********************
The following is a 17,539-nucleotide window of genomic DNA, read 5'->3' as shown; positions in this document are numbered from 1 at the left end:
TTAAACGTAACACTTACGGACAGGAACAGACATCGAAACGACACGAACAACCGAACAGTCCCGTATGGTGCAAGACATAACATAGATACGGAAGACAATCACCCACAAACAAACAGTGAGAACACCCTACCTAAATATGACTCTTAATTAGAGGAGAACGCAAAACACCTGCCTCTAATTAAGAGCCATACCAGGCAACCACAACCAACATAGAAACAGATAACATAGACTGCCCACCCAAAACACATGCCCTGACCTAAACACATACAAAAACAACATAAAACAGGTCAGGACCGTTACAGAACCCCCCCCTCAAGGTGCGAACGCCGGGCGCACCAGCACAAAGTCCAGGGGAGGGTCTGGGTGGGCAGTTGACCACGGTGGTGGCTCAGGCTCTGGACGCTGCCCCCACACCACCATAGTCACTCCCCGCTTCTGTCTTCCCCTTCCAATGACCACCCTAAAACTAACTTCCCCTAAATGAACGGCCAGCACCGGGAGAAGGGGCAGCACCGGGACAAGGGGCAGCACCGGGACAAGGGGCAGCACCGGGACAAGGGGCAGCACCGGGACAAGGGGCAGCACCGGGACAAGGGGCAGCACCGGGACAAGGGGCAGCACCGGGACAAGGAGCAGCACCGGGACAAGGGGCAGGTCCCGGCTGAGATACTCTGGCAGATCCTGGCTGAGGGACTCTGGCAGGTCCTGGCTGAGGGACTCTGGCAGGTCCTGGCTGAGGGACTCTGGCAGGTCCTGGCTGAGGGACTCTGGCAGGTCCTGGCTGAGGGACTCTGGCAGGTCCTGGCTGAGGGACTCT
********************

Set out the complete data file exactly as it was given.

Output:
The following is a 17,539-nucleotide window of genomic DNA, read 5'->3' as shown; positions in this document are numbered from 1 at the left end:
TTAAACGTAACACTTACGGACAGGAACAGACATCGAAACGACACGAACAACCGAACAGTCCCGTATGGTGCAAGACATAACATAGATACGGAAGACAATCACCCACAAACAAACAGTGAGAACACCCTACCTAAATATGACTCTTAATTAGAGGAGAACGCAAAACACCTGCCTCTAATTAAGAGCCATACCAGGCAACCACAACCAACATAGAAACAGATAACATAGACTGCCCACCCAAAACACATGCCCTGACCTAAACACATACAAAAACAACATAAAACAGGTCAGGACCGTTACAGAACCCCCCCCTCAAGGTGCGAACGCCGGGCGCACCAGCACAAAGTCCAGGGGAGGGTCTGGGTGGGCAGTTGACCACGGTGGTGGCTCAGGCTCTGGACGCTGCCCCCACACCACCATAGTCACTCCCCGCTTCTGTCTTCCCCTTCCAATGACCACCCTAAAACTAACTTCCCCTAAATGAACGGCCAGCACCGGGAGAAGGGGCAGCACCGGGACAAGGGGCAGCACCGGGACAAGGGGCAGCACCGGGACAAGGGGCAGCACCGGGACAAGGGGCAGCACCGGGACAAGGGGCAGCACCGGGACAAGGGGCAGCACCGGGACAAGGAGCAGCACCGGGACAAGGGGCAGGTCCCGGCTGAGATACTCTGGCAGATCCTGGCTGAGGGACTCTGGCAGGTCCTGGCTGAGGGACTCTGGCAGGTCCTGGCTGAGGGACTCTGGCAGGTCCTGGCTGAGGGACTCTGGCAGGTCCTGGCTGAGGGACTCTGGCAGGTCCTGGCTGAGGGACTCT